Skyscrapers: the logo for America's urban development, bridging the 20th century with their indestructible, prodigious presence.

They wouldn't exist if a man named Otis hadn't invented a safe passenger elevator in 1852. They developed simultaneously in Chicago and New York and have since changed the face of cities across the nation.None is more famous than the Empire State Building, completed in 1931 and immortalized two years later by a giant ape in the movie "King Kong." When Fay Wray, star of the film, visited the Empire State last year for the first time since 1934, she said, "This building belongs to me."

The landmark structures keep soaring ever skyward. Manhattan's Empire State, at 1,250 feet, reigned as the world's tallest building for four decades. Now it ranks third, behind Chicago's 1,454-foot Sears Tower, built in 1974, and New York's dual-pinnacled (1,368 and 1,362 feet) World Trade Center, built in 1973.

"In its making, the skyscraper draws on colossal egos, on financing almost inventive enough to warrant a patent, and on the talents of the world's leading architects and engineers," William S. Ellis writes in the current National Geographic.

All else in matters of design and construction pales in comparison to this _ to erecting a frame a thousand feet high and then draping it with a curtain of stone or glass, all the while compensating for the winds that play on the upper floors like a pick on the strings of a banjo, and giving to it both beauty and character as well as (lo, the `smart' building is with us) intelligence, and filling the inner cavities with the marrow of serviceability."

Chicago was the birthplace of the skyscraper. It was there in 1885 that the 10-story Home Insurance Building was erected, the first structure to use a frame rather than the walls to fully support the vertical load, thus setting down the simplest definition of a skyscraper.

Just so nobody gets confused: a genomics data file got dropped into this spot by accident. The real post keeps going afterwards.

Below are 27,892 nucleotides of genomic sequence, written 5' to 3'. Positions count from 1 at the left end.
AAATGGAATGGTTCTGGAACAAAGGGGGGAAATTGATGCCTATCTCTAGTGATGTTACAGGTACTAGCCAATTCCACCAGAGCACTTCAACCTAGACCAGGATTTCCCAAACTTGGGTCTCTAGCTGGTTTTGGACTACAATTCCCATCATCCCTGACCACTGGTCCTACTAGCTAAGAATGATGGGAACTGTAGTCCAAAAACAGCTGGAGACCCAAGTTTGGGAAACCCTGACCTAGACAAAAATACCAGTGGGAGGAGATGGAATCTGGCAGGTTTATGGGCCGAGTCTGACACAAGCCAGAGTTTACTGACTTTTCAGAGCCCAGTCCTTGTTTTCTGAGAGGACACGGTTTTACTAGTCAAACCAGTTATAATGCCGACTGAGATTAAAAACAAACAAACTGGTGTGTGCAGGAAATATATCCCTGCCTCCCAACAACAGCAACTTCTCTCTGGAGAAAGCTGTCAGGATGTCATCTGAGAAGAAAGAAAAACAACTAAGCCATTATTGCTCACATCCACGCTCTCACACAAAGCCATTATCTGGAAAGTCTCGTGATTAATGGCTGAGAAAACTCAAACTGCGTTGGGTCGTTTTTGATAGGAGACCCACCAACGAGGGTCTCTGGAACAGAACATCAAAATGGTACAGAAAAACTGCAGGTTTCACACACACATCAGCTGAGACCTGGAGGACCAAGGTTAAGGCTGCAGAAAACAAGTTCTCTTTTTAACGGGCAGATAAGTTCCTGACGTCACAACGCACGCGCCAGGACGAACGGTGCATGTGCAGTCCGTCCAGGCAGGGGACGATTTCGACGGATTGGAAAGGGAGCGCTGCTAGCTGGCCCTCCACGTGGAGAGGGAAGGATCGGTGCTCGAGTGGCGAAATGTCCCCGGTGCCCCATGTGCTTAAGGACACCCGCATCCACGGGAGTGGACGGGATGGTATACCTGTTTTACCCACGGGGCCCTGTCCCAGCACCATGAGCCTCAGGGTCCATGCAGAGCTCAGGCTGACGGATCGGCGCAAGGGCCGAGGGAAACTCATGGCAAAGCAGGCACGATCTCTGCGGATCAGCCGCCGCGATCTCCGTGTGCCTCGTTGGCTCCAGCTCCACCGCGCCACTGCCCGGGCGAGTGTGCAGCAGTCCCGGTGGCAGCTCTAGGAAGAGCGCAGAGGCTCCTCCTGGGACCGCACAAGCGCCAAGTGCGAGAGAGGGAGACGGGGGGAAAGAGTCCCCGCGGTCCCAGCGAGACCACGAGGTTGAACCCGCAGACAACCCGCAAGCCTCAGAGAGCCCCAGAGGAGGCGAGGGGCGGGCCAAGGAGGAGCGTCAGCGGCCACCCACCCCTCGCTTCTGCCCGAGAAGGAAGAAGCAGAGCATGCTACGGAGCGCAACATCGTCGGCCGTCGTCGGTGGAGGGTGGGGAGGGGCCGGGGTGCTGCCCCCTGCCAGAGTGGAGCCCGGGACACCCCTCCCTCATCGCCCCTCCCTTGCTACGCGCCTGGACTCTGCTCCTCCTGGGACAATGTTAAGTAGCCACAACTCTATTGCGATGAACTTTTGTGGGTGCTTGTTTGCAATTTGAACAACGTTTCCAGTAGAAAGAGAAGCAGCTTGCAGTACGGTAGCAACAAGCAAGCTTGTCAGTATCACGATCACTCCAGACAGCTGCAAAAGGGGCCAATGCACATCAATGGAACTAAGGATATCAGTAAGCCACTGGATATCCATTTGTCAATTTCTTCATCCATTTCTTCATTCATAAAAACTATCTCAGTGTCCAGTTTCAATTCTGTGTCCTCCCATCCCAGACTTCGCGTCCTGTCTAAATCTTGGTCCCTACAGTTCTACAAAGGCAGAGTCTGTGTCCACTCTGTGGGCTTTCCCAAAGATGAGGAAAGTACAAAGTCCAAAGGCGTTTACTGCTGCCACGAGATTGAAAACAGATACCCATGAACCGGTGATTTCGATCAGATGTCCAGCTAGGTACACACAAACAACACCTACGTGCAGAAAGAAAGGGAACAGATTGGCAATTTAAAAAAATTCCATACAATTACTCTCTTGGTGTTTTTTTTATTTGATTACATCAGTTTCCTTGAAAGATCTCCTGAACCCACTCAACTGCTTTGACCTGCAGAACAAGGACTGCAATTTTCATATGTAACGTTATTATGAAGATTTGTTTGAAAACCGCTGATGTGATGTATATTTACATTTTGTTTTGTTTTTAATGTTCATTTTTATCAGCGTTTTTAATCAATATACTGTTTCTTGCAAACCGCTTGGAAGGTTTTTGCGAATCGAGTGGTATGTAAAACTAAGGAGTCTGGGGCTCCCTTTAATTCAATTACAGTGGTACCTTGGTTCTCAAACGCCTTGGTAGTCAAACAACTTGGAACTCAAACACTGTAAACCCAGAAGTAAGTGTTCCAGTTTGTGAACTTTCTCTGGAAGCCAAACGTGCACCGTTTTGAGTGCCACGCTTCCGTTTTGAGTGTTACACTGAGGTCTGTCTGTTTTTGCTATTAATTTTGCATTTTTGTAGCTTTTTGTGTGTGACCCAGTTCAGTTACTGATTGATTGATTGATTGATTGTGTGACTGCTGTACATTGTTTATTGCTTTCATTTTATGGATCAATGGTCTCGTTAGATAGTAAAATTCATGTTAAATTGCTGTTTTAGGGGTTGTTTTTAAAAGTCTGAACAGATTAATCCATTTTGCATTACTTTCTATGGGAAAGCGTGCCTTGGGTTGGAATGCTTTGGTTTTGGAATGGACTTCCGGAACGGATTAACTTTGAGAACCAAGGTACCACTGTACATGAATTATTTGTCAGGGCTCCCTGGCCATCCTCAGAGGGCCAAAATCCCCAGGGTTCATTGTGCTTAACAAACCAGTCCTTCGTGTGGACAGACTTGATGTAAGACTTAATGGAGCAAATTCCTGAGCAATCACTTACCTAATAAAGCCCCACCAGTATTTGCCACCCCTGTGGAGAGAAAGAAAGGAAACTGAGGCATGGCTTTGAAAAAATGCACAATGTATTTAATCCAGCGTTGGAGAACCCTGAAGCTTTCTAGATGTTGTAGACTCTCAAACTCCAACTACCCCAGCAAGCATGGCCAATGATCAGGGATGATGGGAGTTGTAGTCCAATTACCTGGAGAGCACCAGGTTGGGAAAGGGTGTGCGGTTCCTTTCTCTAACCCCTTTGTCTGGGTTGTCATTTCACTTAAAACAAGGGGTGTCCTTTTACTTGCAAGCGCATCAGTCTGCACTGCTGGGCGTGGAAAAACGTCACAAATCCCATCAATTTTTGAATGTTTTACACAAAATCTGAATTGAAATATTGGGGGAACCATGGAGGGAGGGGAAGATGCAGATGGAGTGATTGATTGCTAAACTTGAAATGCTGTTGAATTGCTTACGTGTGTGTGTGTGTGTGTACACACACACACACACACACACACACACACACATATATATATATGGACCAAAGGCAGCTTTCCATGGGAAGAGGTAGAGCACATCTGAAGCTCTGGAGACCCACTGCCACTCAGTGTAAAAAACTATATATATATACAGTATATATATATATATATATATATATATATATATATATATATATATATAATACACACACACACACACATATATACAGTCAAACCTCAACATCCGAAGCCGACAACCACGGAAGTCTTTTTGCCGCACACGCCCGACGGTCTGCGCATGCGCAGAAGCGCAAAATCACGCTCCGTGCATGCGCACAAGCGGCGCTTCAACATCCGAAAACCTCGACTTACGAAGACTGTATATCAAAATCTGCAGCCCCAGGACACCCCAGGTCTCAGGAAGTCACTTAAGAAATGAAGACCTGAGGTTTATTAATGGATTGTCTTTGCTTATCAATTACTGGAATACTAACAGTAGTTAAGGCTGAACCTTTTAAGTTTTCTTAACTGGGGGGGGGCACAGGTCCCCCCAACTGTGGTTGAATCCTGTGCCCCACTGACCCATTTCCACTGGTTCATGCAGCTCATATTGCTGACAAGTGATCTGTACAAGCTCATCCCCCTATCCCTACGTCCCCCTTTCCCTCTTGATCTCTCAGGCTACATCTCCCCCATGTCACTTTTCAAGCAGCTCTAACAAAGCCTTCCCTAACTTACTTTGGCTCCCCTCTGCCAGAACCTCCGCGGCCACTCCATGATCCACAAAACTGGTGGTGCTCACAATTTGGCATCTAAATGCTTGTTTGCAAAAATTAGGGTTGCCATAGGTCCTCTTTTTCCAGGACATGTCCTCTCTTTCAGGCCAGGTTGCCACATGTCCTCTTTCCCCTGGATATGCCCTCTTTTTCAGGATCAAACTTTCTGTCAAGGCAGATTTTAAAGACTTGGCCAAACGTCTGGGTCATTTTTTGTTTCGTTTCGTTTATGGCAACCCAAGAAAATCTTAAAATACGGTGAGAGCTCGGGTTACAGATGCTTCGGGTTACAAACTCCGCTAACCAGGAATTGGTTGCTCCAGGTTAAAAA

It is in Chicago that postmodernism, the term for today's new architecture, has gained the widest acceptance. It is clear, Ellis writes, "that the city, keeper of the finest classic design in the country, has forsaken terra-cotta ornament for the sleek skins of today's towers."

But Chicago stands far from alone among cities whose skylines have been transformed by tall buildings. Chicago may have its Hancock Center, a mixed-use skyscraper, but Boston has its John Hancock Tower, a 60-story office building that seems to have overcome an earlier spate of structural design problems.

Postmodernism has left a strong mark on Houston, too, largely because of developer Gerald Hines, who told Ellis, "I believe that the architecture of a building should enhance the city, the skyline, and the well-being of all affected by the structure."

Philadelphia wears a look of compelling freshness because of a 61-story tower called One Liberty Place, the city's first structure to rise higher than the statue of William Penn that crowns City Hall.

The tower that looms over Pittsburgh is the new PPG (Pittsburgh Plate Glass) Place, a great rise of neo-Gothic design. In Atlanta it's the IBM Tower; in Dallas, the Texas Commerce Tower, among others.

Of all U.S. cities, none is more primed for skyscraper development than Los Angeles, which nonetheless has relatively few new buildings considered Class A architecturally, Ellis writes.

To the north, San Francisco has put such tight limits on building that architects and developers are complaining of overkill. The restrictions stem not from fear of towers toppling in earthquakes, but from the desire to protect the city's unique vistas. The revolt may be spreading to other cities.

New York has long struggled with the impact of skyscrapers on life in the city. Street traffic has increased, along with the anger of residents and the crime rate. One architect has decried the "rapid deterioration in the quality of the working and living environment" imposed by tall buildings. Another immediate concern is the growing threat of residential towers overtaking the city's infrastructure, including garbage collection.

Ellis concludes that U.S. skyscraper construction, much of it spurred by favorable tax treatment under a 1981 law, seems due to slow down.

We are, experts say, overbuilt, and one could expect a lull that could last as long as 20 years.